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CFP: Black Literature, Law and Public Policy (5/15/03; collection)

Friday, April 18, 2003 - 12:46am
Roberts, June

This is a request for submissions for an edited volume of papers on African
American literature and its relationship to the law, public policy and
social change, generally. Topics may include slave narratives in relation
to the fugitive slave laws, Dred Scot decision and other public
constructions of and constraints on black life. The literature's relation to
the practices of jim crow segregation, lynching, voting rights, etc.
Literary intervention into or contribution to the discourses of the civil
rights movement, slavery reparations, equality in housing, employment and
education, affirmative action and so on are also suitable subjects. This is

CFP: Black British Literature (1/20/04; journal issue)

Wednesday, April 2, 2003 - 6:16pm

Obsidian III: Black Literature in the African Diaspora invites essays, short
fiction, and poetry, for a special issue on Black British Literature. We invite
work that addresses a variety of the issues reflected in this burgeoning field
such as childhood, old age, memory, history, gender issues, and post
independence. We are also interested in innovative essays engaging critical
pedagogy in the field and issues of theory. We also welcome interviews with
major figures in the field and single or multiple author explorations.
Inquiries are welcome. Deadline for submission is January 20, 2004.

CFP: James Baldwin and Toni Morrison (9/1/03; journal issue)

Thursday, March 27, 2003 - 6:06pm
Lovalerie King

        Call for Critical or Theoretical Comparative Essays on the Fiction
        and Nonfiction of James Baldwin and Toni Morrison
        for a Special Issue of
        We seek essays that address the following:
        IDENTITY (racial, sexual, or otherwise)
        LOVE and/or DESIRE
        Submit finished 8,000-10,000 word essays, following The Chicago
        Manual of Style, 14th Ed., no later than September 1, 2003 to one
        of the guest editors below:

CFP: James Baldwin (5/1/03; journal issue)

Thursday, March 20, 2003 - 10:30pm


In 2003, we will celebrate the 50th anniversary of the publication of
James Baldwin's provocative narrative *Go Tell It On The Mountain*. To
celebrate this achievement, MAWA Review will devote its Winter issue to
the discussion of Baldwin's novel. We solicit your help in making this
issue a successful one. The editorial board invites papers for possible
consideration in this issue on a variety of topics related to the
prominent themes in Baldwin's narrative:

CFP: Whiteness and Black Masculinity (4/7/03; MMLA, 11/7/03-11/9/03 & possible collection)

Thursday, March 13, 2003 - 5:07am
Betina Entzminger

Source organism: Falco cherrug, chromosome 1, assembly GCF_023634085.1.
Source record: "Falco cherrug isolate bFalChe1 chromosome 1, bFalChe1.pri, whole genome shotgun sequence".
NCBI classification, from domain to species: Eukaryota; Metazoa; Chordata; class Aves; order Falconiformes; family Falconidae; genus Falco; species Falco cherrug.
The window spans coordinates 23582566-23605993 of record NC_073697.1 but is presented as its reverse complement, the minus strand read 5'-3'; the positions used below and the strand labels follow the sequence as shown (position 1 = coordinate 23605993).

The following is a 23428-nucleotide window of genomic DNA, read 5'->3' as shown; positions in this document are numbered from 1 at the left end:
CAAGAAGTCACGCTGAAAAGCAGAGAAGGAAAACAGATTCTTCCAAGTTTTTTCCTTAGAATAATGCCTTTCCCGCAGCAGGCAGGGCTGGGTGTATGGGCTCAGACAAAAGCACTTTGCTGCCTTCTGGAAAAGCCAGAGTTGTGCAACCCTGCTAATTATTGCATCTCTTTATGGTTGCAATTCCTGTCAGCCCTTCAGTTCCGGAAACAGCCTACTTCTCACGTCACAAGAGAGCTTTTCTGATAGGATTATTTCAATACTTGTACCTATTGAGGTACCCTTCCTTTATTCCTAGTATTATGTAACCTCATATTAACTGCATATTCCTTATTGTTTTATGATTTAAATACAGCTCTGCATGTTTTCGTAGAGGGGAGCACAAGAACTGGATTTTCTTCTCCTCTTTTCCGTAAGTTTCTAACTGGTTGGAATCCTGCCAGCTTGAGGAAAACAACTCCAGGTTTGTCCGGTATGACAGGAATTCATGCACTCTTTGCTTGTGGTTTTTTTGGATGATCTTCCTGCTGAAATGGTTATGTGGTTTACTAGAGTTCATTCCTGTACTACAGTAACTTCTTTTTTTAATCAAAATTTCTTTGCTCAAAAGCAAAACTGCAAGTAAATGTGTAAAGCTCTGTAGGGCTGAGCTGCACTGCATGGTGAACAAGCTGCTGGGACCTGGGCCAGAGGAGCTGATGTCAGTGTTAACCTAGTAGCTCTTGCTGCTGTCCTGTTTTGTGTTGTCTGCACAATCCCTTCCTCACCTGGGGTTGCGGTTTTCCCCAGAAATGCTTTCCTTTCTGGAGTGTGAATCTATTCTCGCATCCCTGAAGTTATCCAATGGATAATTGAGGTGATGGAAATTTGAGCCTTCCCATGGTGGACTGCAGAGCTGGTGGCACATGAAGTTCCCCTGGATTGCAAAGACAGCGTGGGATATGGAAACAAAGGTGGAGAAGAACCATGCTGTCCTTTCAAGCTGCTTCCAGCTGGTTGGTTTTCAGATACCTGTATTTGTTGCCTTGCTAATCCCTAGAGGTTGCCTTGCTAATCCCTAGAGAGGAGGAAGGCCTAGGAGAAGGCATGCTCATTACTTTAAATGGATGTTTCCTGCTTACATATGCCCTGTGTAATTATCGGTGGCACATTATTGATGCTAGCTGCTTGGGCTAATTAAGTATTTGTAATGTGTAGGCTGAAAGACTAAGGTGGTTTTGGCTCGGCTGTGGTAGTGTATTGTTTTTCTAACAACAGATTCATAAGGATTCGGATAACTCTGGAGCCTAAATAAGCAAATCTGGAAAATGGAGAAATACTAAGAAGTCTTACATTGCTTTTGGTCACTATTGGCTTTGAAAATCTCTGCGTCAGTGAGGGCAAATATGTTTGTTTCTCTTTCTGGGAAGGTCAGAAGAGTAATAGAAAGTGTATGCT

"Whiteness and Black Masculinity." Some might argue that the subject of
literature (as practiced in the West) has always been white and male;
however, by arriving at whiteness studies through multiculturalism and
postcolonialism, and arriving at masculinity studies through feminism and
queer theory, it is possible to reexamine the construction of both
whiteness and masculinity in such a way that confronts their aura of
homogeneity and problematizes what had for so long been presented as

CFP: Soundings: American Minority Women Writers (5/1/03; website)

Wednesday, March 12, 2003 - 3:45am
s. hyon

=8B Voices from the Gaps (
Soundings (

Call for Papers: =B3Soundings,=B2 a new section of VOICES FROM THE GAPS website

The award-winning web project Voices from the Gaps (,
dedicated to the lives and works of North American women writers of color,
is proud to launch SOUNDINGS ( as
part of the site=B9s new, smart redesign. A new section of the Voices website
that encourages critical conversations on the works of women of color
writers, SOUNDINGS invites writers to submit critical essays or short
academic papers in response to questions such as:

CFP: Women of Color Respond to Violence (8/15/03; collection)

Monday, January 27, 2003 - 10:01pm
Maria Ochoa

Call for Contributors: Seeking 500 - 600 word proposals for essays in an
anthology tentatively titled Resistance and Rage: Women of Color Respond
to Violence. This constellation of work seeks to explore topics such as
the dialectical approaches to the relationship among individual action,
selfhood and collective identity; womenís rights and feminist struggle
as articulated by women of color; traditions of resistance; legal
discursive formulations of rape and self-defense as applied to cases
involving women of color. Essays that expressly address the cases of
Inez Garcia, Joann Little, Yvonne Wanrow, Dessie Woods are encouraged.
Persons invited to submit completed essays will be asked to meet an